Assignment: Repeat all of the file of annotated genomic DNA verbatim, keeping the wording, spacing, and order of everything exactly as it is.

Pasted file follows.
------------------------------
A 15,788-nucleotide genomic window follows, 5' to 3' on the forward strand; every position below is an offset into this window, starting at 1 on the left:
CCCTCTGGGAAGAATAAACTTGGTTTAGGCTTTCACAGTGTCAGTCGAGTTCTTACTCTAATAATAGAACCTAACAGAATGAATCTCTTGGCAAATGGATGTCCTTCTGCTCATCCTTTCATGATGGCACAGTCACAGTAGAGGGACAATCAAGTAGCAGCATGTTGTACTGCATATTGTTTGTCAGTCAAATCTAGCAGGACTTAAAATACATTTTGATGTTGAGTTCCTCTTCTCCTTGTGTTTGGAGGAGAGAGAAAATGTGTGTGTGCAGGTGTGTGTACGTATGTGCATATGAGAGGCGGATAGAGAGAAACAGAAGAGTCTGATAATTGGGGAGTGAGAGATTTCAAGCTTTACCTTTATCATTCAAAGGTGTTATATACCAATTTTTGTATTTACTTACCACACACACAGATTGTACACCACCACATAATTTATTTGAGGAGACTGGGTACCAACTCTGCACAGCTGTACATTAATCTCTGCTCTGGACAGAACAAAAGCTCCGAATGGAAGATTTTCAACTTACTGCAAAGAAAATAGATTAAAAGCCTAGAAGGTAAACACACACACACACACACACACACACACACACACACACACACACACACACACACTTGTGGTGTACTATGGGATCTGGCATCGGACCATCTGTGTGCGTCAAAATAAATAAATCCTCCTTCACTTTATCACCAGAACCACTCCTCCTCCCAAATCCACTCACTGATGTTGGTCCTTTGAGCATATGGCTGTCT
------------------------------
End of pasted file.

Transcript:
A 15,788-nucleotide genomic window follows, 5' to 3' on the forward strand; every position below is an offset into this window, starting at 1 on the left:
CCCTCTGGGAAGAATAAACTTGGTTTAGGCTTTCACAGTGTCAGTCGAGTTCTTACTCTAATAATAGAACCTAACAGAATGAATCTCTTGGCAAATGGATGTCCTTCTGCTCATCCTTTCATGATGGCACAGTCACAGTAGAGGGACAATCAAGTAGCAGCATGTTGTACTGCATATTGTTTGTCAGTCAAATCTAGCAGGACTTAAAATACATTTTGATGTTGAGTTCCTCTTCTCCTTGTGTTTGGAGGAGAGAGAAAATGTGTGTGTGCAGGTGTGTGTACGTATGTGCATATGAGAGGCGGATAGAGAGAAACAGAAGAGTCTGATAATTGGGGAGTGAGAGATTTCAAGCTTTACCTTTATCATTCAAAGGTGTTATATACCAATTTTTGTATTTACTTACCACACACACAGATTGTACACCACCACATAATTTATTTGAGGAGACTGGGTACCAACTCTGCACAGCTGTACATTAATCTCTGCTCTGGACAGAACAAAAGCTCCGAATGGAAGATTTTCAACTTACTGCAAAGAAAATAGATTAAAAGCCTAGAAGGTAAACACACACACACACACACACACACACACACACACACACACACACACACACACACTTGTGGTGTACTATGGGATCTGGCATCGGACCATCTGTGTGCGTCAAAATAAATAAATCCTCCTTCACTTTATCACCAGAACCACTCCTCCTCCCAAATCCACTCACTGATGTTGGTCCTTTGAGCATATGGCTGTCT